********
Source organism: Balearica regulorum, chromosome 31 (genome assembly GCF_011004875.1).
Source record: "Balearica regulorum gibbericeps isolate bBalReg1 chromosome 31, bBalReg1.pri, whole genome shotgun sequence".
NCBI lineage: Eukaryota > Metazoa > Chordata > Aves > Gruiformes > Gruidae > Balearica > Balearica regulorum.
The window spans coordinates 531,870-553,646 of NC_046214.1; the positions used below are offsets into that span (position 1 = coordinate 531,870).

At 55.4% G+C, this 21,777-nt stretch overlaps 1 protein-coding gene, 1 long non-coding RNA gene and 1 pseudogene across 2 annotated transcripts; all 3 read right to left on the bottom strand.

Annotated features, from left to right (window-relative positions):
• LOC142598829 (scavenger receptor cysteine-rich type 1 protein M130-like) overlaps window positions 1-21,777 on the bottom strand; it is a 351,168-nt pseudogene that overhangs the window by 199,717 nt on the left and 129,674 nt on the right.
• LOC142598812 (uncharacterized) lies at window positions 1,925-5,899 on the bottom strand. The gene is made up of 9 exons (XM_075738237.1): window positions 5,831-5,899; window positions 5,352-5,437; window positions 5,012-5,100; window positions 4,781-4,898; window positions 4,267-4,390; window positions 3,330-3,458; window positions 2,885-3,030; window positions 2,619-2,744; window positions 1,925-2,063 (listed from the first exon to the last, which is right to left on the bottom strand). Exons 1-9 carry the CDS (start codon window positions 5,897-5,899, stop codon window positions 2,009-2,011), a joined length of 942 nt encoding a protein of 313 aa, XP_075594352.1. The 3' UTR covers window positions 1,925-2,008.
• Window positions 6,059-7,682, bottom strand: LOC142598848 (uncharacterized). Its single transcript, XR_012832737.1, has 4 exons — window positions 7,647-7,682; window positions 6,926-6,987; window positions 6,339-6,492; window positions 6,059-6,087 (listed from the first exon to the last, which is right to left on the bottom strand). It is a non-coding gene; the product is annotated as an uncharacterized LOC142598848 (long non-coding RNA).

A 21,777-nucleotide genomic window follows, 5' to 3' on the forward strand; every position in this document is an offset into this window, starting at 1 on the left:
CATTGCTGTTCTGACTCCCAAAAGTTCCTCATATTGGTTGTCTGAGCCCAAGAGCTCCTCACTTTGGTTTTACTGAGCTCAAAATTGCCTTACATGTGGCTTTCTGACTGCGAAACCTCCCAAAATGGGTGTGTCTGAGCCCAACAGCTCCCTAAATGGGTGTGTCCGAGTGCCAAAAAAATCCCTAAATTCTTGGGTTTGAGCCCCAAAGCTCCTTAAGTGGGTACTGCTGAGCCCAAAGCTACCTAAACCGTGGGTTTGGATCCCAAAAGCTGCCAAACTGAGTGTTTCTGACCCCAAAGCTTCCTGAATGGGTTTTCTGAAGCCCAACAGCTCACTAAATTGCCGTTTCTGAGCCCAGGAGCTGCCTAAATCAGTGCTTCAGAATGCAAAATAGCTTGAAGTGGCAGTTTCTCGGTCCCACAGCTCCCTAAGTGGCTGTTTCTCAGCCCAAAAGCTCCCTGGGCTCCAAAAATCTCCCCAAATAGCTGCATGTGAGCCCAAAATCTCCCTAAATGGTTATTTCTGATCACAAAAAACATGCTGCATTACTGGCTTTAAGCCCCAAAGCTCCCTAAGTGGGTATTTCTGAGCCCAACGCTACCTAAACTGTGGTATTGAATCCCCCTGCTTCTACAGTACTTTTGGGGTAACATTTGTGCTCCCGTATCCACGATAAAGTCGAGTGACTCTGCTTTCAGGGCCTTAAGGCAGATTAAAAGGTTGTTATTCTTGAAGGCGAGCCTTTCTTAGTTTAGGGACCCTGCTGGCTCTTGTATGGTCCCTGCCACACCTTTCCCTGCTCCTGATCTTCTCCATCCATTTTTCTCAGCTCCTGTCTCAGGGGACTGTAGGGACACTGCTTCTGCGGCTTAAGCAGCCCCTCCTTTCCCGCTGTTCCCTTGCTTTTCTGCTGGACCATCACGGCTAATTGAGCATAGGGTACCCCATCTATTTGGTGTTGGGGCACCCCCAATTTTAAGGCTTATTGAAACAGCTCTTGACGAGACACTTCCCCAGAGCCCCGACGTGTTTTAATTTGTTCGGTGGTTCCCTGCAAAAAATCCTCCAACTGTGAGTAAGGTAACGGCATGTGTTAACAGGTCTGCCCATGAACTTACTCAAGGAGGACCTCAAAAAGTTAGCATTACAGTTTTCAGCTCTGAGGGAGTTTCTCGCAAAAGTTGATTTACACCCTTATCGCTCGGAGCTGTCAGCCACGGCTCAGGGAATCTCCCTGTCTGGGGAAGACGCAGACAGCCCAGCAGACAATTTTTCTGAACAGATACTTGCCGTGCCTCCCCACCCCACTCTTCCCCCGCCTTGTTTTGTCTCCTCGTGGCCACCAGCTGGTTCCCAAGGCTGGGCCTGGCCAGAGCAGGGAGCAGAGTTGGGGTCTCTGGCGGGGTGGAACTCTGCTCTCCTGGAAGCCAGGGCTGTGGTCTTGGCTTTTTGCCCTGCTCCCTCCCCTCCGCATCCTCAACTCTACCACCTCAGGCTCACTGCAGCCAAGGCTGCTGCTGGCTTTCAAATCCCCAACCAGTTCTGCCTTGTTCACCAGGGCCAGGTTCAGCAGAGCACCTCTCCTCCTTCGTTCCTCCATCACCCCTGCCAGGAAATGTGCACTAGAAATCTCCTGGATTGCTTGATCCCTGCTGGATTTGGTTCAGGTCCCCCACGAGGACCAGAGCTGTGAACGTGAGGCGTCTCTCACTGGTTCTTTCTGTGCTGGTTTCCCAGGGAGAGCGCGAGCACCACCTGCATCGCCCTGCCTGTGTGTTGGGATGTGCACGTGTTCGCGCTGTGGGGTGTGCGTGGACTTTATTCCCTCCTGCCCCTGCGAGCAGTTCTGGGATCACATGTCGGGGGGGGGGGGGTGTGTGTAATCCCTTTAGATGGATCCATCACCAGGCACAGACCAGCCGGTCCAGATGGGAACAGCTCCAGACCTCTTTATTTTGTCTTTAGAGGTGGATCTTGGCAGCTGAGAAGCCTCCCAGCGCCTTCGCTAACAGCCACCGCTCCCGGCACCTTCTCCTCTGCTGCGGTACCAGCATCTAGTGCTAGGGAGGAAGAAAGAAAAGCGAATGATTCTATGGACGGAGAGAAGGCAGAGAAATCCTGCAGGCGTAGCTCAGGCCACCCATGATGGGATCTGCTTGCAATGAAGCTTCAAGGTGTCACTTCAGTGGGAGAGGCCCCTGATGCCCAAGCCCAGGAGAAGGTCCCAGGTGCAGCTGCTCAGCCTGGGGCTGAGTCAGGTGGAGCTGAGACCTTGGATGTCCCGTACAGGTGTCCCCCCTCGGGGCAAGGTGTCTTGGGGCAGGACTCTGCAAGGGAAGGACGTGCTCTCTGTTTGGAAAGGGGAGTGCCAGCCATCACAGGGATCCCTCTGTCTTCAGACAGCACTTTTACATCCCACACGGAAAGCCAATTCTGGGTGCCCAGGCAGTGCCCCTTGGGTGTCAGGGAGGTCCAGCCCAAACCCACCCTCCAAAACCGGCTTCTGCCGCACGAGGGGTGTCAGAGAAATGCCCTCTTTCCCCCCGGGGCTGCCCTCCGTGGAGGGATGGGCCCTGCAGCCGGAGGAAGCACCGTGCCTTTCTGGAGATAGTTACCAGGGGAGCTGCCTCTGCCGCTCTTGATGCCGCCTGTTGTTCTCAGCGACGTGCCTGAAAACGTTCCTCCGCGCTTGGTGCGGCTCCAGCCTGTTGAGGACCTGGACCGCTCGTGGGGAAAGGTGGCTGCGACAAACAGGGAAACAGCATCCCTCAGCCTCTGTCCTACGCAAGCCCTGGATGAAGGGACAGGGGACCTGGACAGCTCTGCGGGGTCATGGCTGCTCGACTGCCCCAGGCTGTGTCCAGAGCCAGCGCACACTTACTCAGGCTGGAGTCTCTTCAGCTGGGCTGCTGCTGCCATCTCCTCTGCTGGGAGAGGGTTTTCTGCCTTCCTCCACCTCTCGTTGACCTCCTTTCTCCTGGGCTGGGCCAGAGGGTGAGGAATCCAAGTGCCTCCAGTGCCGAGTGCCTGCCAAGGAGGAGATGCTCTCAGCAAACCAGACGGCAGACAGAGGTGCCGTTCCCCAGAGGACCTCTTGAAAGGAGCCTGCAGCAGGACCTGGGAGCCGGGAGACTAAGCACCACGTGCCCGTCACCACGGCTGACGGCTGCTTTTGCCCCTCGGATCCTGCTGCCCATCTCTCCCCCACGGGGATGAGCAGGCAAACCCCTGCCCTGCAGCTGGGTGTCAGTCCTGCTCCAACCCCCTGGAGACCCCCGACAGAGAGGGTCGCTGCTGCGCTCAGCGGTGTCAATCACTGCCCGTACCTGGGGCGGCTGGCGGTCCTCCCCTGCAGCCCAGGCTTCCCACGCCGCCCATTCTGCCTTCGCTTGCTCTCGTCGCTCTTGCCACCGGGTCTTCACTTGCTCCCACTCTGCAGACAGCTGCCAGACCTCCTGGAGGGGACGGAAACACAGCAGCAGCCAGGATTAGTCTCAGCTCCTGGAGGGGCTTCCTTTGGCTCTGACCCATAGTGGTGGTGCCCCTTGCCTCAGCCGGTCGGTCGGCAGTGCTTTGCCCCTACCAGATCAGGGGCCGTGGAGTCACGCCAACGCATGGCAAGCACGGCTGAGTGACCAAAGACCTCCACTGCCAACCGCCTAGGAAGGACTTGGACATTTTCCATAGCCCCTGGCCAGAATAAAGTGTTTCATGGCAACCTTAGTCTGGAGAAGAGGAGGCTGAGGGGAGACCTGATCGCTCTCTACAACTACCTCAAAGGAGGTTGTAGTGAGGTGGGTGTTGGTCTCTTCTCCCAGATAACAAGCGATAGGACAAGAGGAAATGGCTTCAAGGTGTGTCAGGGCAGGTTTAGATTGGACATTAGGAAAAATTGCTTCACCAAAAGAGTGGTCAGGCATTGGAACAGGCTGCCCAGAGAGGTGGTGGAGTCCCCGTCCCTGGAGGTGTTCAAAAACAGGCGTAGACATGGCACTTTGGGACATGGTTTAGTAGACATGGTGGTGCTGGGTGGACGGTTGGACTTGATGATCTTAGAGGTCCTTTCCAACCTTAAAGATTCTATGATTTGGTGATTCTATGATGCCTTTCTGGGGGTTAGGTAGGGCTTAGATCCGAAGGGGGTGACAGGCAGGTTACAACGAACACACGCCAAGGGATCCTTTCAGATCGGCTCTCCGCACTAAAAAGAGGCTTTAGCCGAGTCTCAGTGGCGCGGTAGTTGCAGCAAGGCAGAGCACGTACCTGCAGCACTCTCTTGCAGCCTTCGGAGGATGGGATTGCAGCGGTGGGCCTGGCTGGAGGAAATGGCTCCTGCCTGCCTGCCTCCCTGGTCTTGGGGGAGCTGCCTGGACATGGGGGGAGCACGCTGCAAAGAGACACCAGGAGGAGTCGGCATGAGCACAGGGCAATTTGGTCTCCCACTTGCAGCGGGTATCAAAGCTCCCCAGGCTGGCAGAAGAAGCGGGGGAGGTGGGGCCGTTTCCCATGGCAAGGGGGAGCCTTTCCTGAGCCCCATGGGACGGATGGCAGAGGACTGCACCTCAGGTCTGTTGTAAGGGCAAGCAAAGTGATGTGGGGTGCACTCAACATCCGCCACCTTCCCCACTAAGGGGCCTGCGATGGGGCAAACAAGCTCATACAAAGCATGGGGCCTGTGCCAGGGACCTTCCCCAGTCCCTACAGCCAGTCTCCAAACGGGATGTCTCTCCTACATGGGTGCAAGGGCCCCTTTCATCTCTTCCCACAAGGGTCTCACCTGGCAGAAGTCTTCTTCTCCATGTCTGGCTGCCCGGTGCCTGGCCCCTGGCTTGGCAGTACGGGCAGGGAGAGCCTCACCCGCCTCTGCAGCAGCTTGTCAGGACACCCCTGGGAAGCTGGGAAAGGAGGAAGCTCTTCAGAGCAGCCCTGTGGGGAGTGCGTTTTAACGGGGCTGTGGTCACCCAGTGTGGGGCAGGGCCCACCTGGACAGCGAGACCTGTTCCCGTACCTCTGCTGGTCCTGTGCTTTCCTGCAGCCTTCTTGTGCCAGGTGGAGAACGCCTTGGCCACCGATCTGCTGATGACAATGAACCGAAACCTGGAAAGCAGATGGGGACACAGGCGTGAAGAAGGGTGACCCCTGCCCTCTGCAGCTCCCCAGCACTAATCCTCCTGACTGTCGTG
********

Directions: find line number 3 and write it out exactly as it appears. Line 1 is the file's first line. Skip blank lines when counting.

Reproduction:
NCBI lineage: Eukaryota > Metazoa > Chordata > Aves > Gruiformes > Gruidae > Balearica > Balearica regulorum.